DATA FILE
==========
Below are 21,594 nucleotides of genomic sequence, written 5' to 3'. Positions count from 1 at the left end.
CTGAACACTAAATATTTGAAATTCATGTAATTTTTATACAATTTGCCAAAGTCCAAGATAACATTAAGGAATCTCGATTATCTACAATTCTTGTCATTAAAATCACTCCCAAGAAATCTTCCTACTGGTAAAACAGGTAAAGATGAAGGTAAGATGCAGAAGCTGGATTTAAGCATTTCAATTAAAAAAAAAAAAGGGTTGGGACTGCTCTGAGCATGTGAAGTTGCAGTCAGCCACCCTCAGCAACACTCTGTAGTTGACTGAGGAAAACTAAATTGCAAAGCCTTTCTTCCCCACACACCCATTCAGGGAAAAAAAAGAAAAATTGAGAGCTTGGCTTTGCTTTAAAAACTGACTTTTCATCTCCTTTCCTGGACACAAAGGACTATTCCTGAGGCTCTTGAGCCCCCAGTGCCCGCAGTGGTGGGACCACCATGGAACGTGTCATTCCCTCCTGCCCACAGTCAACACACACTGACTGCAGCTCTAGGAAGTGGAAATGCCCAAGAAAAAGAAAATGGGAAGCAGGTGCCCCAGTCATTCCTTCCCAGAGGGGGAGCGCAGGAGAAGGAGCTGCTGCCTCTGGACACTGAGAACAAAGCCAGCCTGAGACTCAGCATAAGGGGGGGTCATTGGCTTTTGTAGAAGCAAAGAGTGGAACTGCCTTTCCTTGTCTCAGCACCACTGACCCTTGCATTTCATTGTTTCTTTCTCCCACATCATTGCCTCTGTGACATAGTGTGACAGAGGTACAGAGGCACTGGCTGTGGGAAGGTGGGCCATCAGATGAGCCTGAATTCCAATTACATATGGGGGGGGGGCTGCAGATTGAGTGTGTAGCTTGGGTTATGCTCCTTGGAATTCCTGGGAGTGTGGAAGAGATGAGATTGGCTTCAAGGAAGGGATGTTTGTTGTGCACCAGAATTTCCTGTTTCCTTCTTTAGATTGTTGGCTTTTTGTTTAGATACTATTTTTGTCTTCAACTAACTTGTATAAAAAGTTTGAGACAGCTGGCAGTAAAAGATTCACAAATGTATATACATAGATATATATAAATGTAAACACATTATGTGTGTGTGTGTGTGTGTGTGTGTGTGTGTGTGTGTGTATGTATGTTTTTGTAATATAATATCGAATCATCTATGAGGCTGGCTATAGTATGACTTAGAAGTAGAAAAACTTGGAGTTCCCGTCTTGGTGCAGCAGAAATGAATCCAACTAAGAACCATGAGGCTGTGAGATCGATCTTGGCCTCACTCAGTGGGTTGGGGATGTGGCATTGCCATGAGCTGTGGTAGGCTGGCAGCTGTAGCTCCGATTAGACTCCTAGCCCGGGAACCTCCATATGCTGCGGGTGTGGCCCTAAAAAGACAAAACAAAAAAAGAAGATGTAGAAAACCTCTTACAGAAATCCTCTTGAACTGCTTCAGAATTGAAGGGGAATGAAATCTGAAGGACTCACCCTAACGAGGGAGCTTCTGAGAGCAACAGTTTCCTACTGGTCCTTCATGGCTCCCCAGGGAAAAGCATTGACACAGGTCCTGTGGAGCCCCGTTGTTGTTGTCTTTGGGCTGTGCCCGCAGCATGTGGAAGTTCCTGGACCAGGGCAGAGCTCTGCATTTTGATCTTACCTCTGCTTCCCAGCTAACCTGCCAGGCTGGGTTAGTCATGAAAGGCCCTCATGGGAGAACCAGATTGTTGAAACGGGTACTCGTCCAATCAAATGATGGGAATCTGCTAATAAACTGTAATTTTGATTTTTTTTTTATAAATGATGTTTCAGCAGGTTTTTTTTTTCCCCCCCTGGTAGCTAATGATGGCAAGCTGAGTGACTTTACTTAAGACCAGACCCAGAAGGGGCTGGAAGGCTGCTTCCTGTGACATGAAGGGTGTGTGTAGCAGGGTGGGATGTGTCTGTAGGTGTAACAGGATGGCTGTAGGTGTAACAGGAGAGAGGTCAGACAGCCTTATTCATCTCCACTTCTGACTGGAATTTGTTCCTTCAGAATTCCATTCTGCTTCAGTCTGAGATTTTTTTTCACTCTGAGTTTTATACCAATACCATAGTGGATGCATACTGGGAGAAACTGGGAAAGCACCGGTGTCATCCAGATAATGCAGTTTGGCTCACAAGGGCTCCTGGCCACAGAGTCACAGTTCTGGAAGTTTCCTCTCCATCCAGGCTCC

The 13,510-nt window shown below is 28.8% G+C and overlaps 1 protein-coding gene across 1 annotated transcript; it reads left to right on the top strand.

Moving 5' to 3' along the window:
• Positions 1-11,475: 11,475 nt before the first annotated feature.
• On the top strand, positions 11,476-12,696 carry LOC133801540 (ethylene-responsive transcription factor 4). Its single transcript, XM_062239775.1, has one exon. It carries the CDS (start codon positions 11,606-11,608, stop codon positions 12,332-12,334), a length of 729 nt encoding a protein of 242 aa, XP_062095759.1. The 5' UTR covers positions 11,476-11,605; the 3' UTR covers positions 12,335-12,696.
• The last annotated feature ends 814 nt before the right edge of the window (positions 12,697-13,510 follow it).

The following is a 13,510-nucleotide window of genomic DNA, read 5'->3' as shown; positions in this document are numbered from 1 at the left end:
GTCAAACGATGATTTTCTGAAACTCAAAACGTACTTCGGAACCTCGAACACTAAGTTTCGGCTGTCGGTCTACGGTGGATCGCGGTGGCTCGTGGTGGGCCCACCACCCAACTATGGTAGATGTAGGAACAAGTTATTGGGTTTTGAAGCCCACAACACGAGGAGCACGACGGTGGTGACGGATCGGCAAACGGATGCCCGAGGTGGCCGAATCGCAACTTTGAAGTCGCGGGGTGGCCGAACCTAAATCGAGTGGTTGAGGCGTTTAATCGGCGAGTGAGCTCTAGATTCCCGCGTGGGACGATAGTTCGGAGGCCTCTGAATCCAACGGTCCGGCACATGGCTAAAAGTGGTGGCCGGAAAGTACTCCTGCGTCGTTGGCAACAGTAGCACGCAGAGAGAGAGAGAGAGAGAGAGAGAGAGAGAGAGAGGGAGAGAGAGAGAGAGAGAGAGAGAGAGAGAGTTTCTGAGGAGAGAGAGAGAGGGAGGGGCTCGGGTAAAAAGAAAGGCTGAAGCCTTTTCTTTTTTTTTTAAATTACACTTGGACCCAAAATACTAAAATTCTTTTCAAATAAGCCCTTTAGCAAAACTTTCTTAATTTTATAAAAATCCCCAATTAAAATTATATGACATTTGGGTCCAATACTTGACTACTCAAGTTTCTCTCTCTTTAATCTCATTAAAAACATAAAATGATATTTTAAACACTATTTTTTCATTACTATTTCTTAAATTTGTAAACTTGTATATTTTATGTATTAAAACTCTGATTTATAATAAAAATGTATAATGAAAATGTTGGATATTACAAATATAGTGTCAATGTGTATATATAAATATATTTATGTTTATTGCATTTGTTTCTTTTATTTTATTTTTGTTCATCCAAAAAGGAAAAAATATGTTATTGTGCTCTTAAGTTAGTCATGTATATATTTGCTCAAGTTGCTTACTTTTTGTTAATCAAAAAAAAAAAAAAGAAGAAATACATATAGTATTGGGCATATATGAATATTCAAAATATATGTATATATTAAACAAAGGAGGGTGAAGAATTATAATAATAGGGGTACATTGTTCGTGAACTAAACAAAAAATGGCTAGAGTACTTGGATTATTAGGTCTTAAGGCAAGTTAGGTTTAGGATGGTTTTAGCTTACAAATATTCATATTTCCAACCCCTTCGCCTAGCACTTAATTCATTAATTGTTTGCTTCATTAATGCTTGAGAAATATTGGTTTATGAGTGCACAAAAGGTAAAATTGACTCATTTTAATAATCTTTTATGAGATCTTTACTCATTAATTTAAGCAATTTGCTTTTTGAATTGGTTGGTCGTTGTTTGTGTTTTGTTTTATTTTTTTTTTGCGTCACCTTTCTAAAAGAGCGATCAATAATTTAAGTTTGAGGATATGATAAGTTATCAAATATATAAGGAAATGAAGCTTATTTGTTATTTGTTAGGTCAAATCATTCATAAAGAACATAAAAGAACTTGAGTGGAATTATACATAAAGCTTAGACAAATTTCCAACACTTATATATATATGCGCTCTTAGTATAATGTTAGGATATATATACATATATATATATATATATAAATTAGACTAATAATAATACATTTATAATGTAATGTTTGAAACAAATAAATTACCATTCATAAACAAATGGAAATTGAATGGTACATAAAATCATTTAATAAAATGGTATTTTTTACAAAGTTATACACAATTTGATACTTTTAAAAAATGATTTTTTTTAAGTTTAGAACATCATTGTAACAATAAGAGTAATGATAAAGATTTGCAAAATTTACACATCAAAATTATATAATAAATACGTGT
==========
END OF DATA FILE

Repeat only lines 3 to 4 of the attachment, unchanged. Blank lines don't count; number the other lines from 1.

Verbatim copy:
The 13,510-nt window shown below is 28.8% G+C and overlaps 1 protein-coding gene across 1 annotated transcript; it reads left to right on the top strand.

Moving 5' to 3' along the window: